KE100 Wiki 001

In the Wild: Last of the Two-Stroke Street Bikes

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There’s something at once menacing and laughable about the sound of a small-displacement two-stroke street bike at full roar — a sound that had probably been absent from my hometown for at least a couple of decades until somebody acquired a Kawasaki KE100 dual-purpose motorcycle a few weeks ago.

Kawasaki KE100 In the Wild photo 001
(Lyndon Johnson photo)

No, that somebody is not me — unfortunately.

The KE100 was one of the last traditional motorcycles — that is to say, not a scooter — to feature a two-stroke powerplant here in America. It was available at Kawasaki dealerships for an impressive 25-year run from 1976 to 2001.

By the time it was dropped from the Kawa lineup, EPA and CARB emissions mandates had nixed the idea of putting two-stroke engines in most anything that could be legally piloted on our roads. Kawasaki reportedly fitted the KE100 with an oil-injection system it called “Superlube” that helped it get through ever-tightening emissions testing in the ‘90s by precisely mixing oil into the fuel supplied to the engine. The bonus was it also kept owners from needing to mix fuel themselves.

The tiny 99-cubic centimeter engine rattles and pops charmingly at idle and will, I am told, scream out a breathtaking 11 horsepower if your right wrist really really wants it to. That’s just a hair more than a third of the horsepower of my first bike’s 29 horses. The mighty KE100 would even give you 8.9 ft-lbs of torque at 3,500 RPM and featured a relatively flat torque curve, as it were, with only a slight drop to 8.0 ft-lbs at the 9,000-RPM mark.

KE100 Wiki 001
Photo: Tommy Denham/Wikimedia Commons

That all might sound like I’m poking fun at the poor little KE100 buzzing around my 3,000-person hometown or its rider, (who I do not know and have not been able to talk to yet, by the way,) but trust me, I’m not. The KE100 is one of the first bikes I can remember eyeballing as a young teenager of maybe 12 or 13 years and thinking, “I could actually ride this thing ON THE ROAD.”

My parents would never hear of that — probably for the best. It would be another half-decade before I would be taking Motorcycle Safety Foundation’s Basic RiderCourse and using every penny I could scrape together to buy a Suzuki LS650P Savage on which I would spend many happy days commuting to college.

But to be fair, the Savage, though much tamer than its name implied, was a beast compared to the KE100. With a mild carb rejet and a rusted-out pea-shooter muffler can sourced from a Honda CB500T — more about that little number some other time — the Savage would peg its tiny tank-mounted speedometer on The Ton if I tucked in as tight as I could. According to the Wiki, a stock Kawasaki KE100 in top tune would max out at 62.5 MPH — “The Ton” in kilometers per hour, I guess.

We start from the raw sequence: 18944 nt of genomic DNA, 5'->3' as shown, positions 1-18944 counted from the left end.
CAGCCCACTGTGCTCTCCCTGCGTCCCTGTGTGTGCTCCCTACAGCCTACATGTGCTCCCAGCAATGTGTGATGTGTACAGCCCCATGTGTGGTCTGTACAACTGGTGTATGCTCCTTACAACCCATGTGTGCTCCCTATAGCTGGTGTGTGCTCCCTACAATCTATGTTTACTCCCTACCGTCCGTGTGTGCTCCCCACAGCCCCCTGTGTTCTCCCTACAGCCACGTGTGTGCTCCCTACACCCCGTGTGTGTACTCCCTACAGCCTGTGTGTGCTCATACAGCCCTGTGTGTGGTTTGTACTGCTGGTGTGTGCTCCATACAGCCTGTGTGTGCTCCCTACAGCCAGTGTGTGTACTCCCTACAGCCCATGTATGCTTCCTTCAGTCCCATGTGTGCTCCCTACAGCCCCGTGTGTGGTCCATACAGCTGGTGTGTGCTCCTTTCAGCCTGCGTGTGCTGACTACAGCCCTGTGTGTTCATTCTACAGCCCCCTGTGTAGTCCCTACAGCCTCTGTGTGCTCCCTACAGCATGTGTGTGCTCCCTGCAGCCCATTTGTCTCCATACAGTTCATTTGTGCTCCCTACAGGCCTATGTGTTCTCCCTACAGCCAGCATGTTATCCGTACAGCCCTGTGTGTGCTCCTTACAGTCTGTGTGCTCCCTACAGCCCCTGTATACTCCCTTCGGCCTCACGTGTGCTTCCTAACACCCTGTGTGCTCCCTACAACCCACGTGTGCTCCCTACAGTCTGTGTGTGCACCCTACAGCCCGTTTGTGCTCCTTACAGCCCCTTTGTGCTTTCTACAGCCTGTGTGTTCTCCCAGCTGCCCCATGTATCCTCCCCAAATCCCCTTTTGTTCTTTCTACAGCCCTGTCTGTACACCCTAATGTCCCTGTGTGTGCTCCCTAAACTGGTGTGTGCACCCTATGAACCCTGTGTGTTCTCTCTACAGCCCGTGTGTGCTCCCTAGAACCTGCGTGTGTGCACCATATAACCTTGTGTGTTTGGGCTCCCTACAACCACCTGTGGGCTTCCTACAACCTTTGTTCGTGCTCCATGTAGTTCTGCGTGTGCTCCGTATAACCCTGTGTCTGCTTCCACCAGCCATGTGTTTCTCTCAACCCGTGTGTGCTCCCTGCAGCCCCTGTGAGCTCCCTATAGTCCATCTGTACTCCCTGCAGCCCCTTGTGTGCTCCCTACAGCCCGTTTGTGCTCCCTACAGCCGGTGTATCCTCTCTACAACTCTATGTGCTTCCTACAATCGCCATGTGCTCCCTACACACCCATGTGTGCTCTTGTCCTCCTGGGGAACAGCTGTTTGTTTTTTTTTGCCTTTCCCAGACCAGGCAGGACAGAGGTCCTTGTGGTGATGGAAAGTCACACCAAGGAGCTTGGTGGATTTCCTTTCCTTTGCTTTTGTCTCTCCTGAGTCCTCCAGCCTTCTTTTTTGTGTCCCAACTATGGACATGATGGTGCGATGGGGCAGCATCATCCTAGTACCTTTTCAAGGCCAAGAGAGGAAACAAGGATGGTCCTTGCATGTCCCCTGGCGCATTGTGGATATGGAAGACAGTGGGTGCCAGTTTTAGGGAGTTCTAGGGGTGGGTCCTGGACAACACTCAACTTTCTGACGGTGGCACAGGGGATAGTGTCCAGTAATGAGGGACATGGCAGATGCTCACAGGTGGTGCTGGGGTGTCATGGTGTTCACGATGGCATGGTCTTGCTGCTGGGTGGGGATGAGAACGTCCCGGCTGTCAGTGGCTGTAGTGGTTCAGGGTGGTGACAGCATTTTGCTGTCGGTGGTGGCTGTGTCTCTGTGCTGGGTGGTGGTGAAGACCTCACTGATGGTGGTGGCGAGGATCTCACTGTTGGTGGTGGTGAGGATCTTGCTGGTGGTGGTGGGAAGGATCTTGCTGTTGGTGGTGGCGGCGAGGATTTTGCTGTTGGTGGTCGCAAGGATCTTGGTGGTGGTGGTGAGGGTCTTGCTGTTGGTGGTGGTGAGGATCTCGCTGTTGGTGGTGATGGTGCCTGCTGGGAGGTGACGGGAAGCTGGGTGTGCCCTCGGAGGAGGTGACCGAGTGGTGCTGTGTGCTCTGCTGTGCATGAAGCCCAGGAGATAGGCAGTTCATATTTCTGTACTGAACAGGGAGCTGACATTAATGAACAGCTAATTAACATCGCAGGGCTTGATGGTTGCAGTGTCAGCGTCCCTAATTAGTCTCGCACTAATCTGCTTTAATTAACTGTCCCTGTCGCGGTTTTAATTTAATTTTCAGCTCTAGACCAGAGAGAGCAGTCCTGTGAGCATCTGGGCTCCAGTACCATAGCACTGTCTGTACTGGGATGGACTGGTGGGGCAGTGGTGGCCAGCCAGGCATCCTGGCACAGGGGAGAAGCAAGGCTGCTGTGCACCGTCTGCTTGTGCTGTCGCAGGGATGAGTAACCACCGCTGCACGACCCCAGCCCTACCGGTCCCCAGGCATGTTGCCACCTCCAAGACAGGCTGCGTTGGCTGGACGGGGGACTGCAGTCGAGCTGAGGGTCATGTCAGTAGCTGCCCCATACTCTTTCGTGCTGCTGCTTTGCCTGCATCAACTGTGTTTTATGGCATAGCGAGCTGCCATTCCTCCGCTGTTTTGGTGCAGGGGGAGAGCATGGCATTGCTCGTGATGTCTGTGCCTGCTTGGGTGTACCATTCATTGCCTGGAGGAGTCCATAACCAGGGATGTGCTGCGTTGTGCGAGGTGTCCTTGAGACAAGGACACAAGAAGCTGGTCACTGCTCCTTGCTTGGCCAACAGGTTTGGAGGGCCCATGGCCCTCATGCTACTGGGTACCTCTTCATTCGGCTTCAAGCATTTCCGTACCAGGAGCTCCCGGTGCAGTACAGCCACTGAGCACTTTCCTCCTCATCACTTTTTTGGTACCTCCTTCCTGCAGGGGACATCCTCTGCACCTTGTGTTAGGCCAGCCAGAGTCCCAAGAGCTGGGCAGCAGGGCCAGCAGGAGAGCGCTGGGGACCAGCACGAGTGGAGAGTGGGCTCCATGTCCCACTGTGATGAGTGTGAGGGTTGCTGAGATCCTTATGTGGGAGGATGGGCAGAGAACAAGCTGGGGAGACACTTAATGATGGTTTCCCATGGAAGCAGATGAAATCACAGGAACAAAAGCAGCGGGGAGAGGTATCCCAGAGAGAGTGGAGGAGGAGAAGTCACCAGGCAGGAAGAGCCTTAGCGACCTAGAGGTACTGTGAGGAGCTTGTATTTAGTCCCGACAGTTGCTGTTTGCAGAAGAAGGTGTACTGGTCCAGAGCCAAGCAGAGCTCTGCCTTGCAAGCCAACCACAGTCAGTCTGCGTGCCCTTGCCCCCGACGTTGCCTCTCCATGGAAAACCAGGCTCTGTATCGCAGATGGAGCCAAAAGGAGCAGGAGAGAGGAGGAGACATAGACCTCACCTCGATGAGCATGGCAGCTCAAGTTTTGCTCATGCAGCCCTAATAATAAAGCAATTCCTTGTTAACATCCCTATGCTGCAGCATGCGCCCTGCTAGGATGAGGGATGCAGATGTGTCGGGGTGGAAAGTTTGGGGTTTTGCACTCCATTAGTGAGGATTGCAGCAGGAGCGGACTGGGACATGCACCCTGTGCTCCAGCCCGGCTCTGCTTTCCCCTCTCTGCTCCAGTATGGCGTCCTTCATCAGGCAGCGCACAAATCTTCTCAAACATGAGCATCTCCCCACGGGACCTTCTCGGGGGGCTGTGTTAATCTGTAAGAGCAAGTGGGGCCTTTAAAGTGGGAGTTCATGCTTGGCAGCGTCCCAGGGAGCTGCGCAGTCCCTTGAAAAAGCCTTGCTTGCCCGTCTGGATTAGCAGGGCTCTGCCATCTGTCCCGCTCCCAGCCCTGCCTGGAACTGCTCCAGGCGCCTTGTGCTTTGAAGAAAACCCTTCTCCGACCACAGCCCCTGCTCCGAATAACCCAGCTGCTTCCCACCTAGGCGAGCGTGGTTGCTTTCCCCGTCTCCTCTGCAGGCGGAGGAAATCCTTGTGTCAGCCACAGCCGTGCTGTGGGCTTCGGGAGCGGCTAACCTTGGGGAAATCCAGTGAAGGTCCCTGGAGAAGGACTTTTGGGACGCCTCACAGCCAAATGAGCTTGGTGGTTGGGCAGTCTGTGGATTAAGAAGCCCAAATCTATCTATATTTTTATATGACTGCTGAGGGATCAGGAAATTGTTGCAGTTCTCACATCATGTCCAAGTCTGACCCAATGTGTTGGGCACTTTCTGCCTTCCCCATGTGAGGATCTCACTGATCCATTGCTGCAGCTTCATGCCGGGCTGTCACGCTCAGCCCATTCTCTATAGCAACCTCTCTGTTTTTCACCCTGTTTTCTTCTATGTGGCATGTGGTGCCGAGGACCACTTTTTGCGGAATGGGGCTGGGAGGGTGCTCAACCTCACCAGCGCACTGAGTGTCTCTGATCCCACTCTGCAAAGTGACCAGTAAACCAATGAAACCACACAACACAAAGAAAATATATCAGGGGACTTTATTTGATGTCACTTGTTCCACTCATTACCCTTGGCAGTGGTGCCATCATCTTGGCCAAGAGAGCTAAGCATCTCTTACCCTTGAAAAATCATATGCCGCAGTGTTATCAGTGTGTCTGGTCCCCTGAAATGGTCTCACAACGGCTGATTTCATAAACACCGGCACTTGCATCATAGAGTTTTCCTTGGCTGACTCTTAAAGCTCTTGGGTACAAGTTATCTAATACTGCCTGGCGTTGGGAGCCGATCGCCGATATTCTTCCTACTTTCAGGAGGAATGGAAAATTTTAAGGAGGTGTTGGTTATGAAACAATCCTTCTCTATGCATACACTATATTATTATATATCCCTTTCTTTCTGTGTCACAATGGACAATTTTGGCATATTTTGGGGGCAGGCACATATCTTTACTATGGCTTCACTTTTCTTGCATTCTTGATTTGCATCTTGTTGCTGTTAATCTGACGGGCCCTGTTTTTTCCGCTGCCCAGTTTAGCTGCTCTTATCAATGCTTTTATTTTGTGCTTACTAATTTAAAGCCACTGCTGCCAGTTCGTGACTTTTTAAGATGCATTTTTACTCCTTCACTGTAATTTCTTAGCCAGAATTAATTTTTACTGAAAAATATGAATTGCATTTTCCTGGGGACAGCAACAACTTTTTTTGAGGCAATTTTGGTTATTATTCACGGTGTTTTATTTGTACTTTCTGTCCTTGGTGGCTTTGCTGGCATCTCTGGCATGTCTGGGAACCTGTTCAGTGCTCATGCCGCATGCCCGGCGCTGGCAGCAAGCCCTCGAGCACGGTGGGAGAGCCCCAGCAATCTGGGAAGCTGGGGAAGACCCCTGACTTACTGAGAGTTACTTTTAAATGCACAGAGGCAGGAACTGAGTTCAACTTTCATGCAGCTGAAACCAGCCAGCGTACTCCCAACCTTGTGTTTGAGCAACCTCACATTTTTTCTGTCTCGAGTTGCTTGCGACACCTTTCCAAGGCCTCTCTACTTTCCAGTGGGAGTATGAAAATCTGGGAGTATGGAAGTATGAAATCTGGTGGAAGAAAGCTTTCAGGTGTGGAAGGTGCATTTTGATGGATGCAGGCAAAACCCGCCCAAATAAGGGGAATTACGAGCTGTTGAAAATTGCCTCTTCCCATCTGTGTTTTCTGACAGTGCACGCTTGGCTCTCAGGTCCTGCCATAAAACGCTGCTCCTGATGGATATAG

Kawasaki KE100 003

There was a time that two-stroke Japanese street bikes ruled the roads. Everything from tiny 100-cc machines like the KE 100 and the Yamaha TwinJet to monsters like the 750-cc Kawasaki H2 Mach IV and the water-cooled Suzuki GT750 “Water Buffalo” made our streets a noisier, sometimes smokier, and perhaps a more interesting place. But by the time the KE100 neared the end of its production run at the turn of the Millennium, two-stroke powerplants were mostly relegated to off-road bikes and certain tiny-engined lawn equipment.

That’s what makes the KE100 so awesome to me. When I was growing up, two-stroke street bikes were dead and buried — not yet old enough to be resurrected by those who had fond memories of riding them in their heyday, and not new enough to still be plying the streets in any measurable number. When I heard the tiny cylinder of the KE100 buzzing like a mad hornet through traffic a few days ago on my commute, it was awesome.

I say that not because the KE100 is some kind of particularly desirable motorcycle, in the traditional sense. Its performance envelope probably isn’t so awesome by anyone’s standards. But I’m drawn to the weirder transportation contraptions out there. Uniqueness breeds character in both cars and motorcycles, I’ve found. That is what is awesome about the little KE100. It’s got character by the pannier-load. It looks every bit the part of a tamed ‘70s dirtbike, steel gas tank, bicycle-width tires, and teensy-tiny drum brake on the front wheel.

One other area where I’d bet the little KE100 is awesome: I’m gonna say it’s probably returning awesome fuel economy for the kid who’s been banging it around my hometown this summer.

Long may he and his little KE ride!

Lyndon Johnson

Lyndon Johnson

Lyndon Johnson is a husband and father of two who has now spent more of his life as a journalist than as a non-journalist. He serves as assistant editor at his hometown weekly paper in rural Tennessee and freelances in the automotive journalism world.